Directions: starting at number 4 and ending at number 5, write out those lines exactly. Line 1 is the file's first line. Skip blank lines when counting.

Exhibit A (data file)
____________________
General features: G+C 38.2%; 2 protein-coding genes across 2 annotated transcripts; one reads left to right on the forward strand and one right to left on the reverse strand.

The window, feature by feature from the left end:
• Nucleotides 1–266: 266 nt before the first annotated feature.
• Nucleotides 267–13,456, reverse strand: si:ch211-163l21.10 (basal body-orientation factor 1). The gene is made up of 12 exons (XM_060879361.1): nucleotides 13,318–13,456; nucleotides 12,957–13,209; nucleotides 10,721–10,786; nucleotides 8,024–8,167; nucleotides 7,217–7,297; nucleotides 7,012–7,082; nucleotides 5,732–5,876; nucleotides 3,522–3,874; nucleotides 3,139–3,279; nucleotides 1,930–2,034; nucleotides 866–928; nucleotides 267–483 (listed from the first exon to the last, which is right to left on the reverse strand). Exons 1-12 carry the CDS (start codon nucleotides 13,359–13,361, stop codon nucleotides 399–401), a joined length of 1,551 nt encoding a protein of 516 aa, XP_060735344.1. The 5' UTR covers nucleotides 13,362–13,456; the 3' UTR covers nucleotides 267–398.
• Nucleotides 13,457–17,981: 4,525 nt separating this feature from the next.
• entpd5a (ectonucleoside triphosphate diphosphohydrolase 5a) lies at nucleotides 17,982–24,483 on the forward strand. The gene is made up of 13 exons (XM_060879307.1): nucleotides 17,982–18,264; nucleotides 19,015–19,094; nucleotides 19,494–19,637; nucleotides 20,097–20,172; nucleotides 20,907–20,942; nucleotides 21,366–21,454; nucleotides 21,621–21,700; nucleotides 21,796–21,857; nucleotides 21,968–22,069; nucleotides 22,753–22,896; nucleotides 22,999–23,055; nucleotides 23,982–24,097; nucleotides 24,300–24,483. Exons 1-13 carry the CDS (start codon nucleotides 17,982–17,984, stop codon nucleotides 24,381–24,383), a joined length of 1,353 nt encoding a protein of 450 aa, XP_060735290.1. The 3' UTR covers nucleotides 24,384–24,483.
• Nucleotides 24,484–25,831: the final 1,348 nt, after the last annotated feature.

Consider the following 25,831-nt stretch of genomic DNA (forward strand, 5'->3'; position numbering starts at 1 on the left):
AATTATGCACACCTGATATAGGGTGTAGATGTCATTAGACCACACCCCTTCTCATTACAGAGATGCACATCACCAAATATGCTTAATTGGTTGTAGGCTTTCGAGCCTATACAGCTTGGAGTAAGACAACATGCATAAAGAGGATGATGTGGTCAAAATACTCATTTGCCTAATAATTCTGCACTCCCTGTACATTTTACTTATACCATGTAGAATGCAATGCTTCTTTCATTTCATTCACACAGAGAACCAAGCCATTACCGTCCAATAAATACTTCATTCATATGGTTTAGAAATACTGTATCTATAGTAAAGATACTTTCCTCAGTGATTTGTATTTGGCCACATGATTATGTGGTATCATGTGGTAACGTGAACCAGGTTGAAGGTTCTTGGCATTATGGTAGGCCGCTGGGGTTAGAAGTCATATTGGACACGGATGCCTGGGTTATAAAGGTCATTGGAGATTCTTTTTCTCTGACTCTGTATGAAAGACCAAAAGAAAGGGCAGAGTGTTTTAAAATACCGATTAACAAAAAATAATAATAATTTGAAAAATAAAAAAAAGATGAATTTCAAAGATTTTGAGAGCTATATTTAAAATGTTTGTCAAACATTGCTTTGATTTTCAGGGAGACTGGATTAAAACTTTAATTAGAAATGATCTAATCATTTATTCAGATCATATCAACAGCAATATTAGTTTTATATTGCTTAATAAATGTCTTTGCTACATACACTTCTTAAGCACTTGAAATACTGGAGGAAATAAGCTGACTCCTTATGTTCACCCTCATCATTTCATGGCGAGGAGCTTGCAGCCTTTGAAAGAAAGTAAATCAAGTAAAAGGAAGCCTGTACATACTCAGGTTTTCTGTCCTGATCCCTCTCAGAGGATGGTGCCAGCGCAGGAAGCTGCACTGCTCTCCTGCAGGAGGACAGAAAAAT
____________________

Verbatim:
• Nucleotides 267–13,456, reverse strand: si:ch211-163l21.10 (basal body-orientation factor 1). The gene is made up of 12 exons (XM_060879361.1): nucleotides 13,318–13,456; nucleotides 12,957–13,209; nucleotides 10,721–10,786; nucleotides 8,024–8,167; nucleotides 7,217–7,297; nucleotides 7,012–7,082; nucleotides 5,732–5,876; nucleotides 3,522–3,874; nucleotides 3,139–3,279; nucleotides 1,930–2,034; nucleotides 866–928; nucleotides 267–483 (listed from the first exon to the last, which is right to left on the reverse strand). Exons 1-12 carry the CDS (start codon nucleotides 13,359–13,361, stop codon nucleotides 399–401), a joined length of 1,551 nt encoding a protein of 516 aa, XP_060735344.1. The 5' UTR covers nucleotides 13,362–13,456; the 3' UTR covers nucleotides 267–398.
• Nucleotides 13,457–17,981: 4,525 nt separating this feature from the next.